3.4. Correlation and Prediction Error

The values of Pearson’s correlation coefficient (r) calculated between the measured and predicted values are given in Table 2 and represented in Figures S1–S3. A slightly stronger correlation in comparison to other methods with r amounting to 0.35 was observed by OK, UK, EBK and RBF in LOOCV. Using the hold-out validation method, the kriging methods yielded a slightly higher r, amounting to 0.31, for OK, Gaussian, Spherical and UK. Of the deterministic methods, RBF has a higher r of 0.31 compared to r values of 0.28 for IDW and 0.30 for LPI when using the hold-out validation method.
The prediction error indicates the uncertainty associated with the predicted values at each location. The prediction error reflected in the interpolation maps is shown in Figure 3, Figure 4 and Figure 5. The IDW interpolation method resulted in the lowest r between the measured fluoride and error in predicting fluoride, which amounted to 0.47 and 0.49 for LOOCV and hold-out validation, respectively (Table 2). Poor correlation (r) and the highest prediction error were observed for the validation method with independent dataset, which should be ascribed to the fact that the sampling wells of the independent dataset are densely located in the vicinity of each other, while only a few of them from the secondary dataset fall in this region (Table 2, Figure 6).

3.5. Prediction of Contaminated Areas Using Various Methods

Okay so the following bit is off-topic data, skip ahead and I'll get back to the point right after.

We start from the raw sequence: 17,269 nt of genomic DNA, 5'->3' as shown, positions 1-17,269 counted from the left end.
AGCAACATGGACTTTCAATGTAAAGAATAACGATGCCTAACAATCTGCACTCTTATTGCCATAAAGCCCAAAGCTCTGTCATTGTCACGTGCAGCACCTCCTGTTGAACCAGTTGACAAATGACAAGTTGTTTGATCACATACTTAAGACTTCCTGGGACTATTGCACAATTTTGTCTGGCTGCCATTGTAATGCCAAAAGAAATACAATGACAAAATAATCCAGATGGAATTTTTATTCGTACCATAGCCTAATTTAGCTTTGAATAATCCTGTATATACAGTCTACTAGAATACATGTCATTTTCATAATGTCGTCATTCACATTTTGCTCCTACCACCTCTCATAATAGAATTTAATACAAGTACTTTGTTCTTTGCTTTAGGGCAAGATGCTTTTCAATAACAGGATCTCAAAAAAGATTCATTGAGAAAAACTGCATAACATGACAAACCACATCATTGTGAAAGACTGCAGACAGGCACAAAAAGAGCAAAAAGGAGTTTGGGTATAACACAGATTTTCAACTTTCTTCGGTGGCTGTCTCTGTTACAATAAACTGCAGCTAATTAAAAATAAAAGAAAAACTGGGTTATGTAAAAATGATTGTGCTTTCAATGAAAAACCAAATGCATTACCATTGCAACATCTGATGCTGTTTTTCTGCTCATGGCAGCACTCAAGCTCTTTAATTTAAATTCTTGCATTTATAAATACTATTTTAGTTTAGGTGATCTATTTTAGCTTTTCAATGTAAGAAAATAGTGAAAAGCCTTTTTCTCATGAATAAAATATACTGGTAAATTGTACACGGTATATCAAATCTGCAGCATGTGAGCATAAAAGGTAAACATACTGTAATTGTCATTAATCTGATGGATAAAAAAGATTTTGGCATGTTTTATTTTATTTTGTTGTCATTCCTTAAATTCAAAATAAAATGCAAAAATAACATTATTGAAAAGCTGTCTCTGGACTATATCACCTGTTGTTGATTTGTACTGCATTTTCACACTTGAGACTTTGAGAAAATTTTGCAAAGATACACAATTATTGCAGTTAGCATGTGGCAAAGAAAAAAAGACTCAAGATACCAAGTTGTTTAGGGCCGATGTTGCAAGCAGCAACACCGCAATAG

The geospatial analysis of contaminated areas with fluoride concentration or the areas that require attention is performed using various interpolation methods (Figure 2). Comparison of the areas predicted by the interpolation methods are given in Table 3. IDW and LPI were the only methods that predicted areas with >1.5 mg/L fluoride. The remainder of the methods had predicted that the entire region had fluoride < 1.5 mg/L. This can be misleading, especially in studies such as the present one, where samples are collected over a large area with considerable distance between the samples. Simple kriging and UK predicted the lowest fluoride concentration, which is in the range between 1 and 1.5 mg/L. In comparison with the percentage of samples (~6%) and the predicted area in different fluoride range, the IDW and LPI methods provided closer predictions. Spatial interpolation in all methods showed similar patterns across areas in the central part and few patches in the southern part of the study area (Figure 2). Northern and eastern parts were found to not be prone to fluoride contamination. Most of central and western Tamil Nadu, and several small patches in the southern parts, recorded high fluoride.

3.6. Over- and Under-Estimation of Contaminated Areas

The fluoride concentration predicted by the interpolation methods were subtracted from one another to analyze the similarity or dissimilarity in prediction in the form of residuals (Figure 6, Table 4). Positive values indicate over-estimation of measured values by the predicted values, and negative values indicate under-estimation of measured values by the predicted values. Based on the previous results, IDW was found to be the most suitable method for the prediction of fluoride concentration. Hence, the under-estimation or over-estimation of the other interpolation methods was assessed in comparison to IDW. Figure 6 indicates the similarity and under-/over-estimation in the areas of prediction by IDW relative to other methods. RBF demonstrated the highest similarity to IDW in predicting the fluoride concentrations (Table 4). Simple kriging correlated poorly with IDW, owing to an over-estimation of fluoride. Gaussian kriging and LPI under-estimated the fluoride content than IDW. Residual histograms for the validation methods show more under-estimation in the fluoride values than over-estimation (Figure 7, Figure 8 and Figure 9).